Heavy machinery has been in widespread use on farms for scarcely 60 years and we have no examples of its long term sustainability, oil depletion not withstanding. In fact since the advent of oil dependent farm machinery, most farms have been eliminated, with the remainder growing monstrous in size and in a constant state of flux and change. 

Most folks looking into the self-sufficient life stumble on this concept. It is where so many aspirants to self-sufficiency have the most confusion. The economic concept of unlike coin is like the riddle the Sphinx asks of those entering the realm. It is Connan the Barbarian‘s ‘Enigma of Steel’ without which answer Crom will not allow you to enter Valhalla. 

Advocacy for the self-sufficient life is almost universally met with “But wait, you’re using a computer so you are dependent just like the rest of us!” At this point the Sphinx devours the pilgrim and Valhalla shuts its gates.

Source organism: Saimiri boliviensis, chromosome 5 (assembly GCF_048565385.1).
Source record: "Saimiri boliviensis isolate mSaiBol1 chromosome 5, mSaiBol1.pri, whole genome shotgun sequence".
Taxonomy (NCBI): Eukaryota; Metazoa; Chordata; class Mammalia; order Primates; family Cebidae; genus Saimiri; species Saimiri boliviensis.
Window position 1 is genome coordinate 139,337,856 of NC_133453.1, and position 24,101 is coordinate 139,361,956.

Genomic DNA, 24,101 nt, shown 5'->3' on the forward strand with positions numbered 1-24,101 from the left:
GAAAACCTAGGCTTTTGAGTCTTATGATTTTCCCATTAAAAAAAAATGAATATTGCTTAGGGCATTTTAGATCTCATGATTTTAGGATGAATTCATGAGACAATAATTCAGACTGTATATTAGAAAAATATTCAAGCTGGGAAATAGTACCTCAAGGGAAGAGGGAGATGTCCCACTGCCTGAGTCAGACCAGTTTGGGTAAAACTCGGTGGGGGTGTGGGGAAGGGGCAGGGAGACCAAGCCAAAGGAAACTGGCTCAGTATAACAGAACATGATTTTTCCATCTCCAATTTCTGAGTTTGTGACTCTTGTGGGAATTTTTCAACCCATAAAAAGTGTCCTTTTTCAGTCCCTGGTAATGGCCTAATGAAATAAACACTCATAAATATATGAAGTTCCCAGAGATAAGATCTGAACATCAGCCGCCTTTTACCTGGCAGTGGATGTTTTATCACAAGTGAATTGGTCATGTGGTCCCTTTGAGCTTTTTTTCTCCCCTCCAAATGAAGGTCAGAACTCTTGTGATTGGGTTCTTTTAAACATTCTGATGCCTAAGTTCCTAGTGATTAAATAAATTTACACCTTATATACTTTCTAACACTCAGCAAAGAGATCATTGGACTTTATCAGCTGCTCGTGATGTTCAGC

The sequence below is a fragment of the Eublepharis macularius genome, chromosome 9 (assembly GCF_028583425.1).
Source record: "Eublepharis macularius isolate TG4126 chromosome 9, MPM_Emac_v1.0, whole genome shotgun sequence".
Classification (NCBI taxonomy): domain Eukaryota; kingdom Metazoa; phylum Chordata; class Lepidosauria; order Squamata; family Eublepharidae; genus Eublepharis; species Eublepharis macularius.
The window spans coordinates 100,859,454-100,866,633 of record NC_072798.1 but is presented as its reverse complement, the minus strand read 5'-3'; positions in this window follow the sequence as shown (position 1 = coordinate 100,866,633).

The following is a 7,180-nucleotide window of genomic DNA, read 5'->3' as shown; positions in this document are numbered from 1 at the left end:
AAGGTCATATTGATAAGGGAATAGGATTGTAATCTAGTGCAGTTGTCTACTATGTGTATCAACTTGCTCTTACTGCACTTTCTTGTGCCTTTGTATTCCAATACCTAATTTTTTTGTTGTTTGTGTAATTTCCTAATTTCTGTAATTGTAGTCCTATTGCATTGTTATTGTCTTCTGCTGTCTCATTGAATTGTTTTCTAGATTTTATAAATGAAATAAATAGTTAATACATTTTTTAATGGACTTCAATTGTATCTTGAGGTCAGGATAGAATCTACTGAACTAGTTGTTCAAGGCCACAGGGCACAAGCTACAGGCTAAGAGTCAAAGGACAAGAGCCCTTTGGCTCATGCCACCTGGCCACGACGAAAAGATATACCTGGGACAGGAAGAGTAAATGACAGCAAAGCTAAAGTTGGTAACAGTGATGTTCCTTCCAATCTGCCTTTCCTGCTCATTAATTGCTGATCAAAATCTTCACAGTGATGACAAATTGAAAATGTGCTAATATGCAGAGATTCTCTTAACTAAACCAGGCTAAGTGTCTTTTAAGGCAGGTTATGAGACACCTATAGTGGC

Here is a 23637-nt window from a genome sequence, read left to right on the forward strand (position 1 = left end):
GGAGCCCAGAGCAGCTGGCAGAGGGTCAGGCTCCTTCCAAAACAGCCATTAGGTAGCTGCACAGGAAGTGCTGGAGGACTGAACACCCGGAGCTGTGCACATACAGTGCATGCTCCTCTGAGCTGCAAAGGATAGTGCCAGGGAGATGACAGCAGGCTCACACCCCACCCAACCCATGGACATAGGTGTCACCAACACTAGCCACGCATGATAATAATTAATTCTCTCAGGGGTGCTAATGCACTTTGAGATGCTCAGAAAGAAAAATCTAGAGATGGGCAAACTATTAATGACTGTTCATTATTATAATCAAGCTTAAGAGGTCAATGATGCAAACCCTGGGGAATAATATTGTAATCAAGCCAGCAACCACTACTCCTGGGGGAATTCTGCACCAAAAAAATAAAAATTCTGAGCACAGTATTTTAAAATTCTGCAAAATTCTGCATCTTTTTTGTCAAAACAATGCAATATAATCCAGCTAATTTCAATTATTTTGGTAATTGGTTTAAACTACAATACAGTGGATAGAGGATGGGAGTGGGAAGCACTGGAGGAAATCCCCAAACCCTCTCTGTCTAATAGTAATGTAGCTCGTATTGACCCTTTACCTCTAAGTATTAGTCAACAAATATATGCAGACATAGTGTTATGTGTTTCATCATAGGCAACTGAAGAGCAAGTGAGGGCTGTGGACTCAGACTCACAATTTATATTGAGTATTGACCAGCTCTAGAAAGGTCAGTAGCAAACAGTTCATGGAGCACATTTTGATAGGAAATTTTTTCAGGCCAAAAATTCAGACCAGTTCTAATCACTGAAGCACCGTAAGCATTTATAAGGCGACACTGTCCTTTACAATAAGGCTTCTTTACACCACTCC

The successful modern hardscrabble lives in two worlds and keeps them distinct and separate in his mind and actions. This is quite easy to do. In many ways it is easier than living in just one of the worlds alone, so long as you realize one important principle: The two worlds use different currencies. Avoid mixing the paradigms and do not try to traffic in one world with the coin of the other. 

Our farmstead is the source of our food, water, heating and cooking fuel, building materials (timber and stone), and the majority of our medicine. It has the potential for being the source of our fiber as we have done spinning and we’ve raised experimental beds of flax. It’s coinage is soil fertility, organic material, skills and strength, water, and management.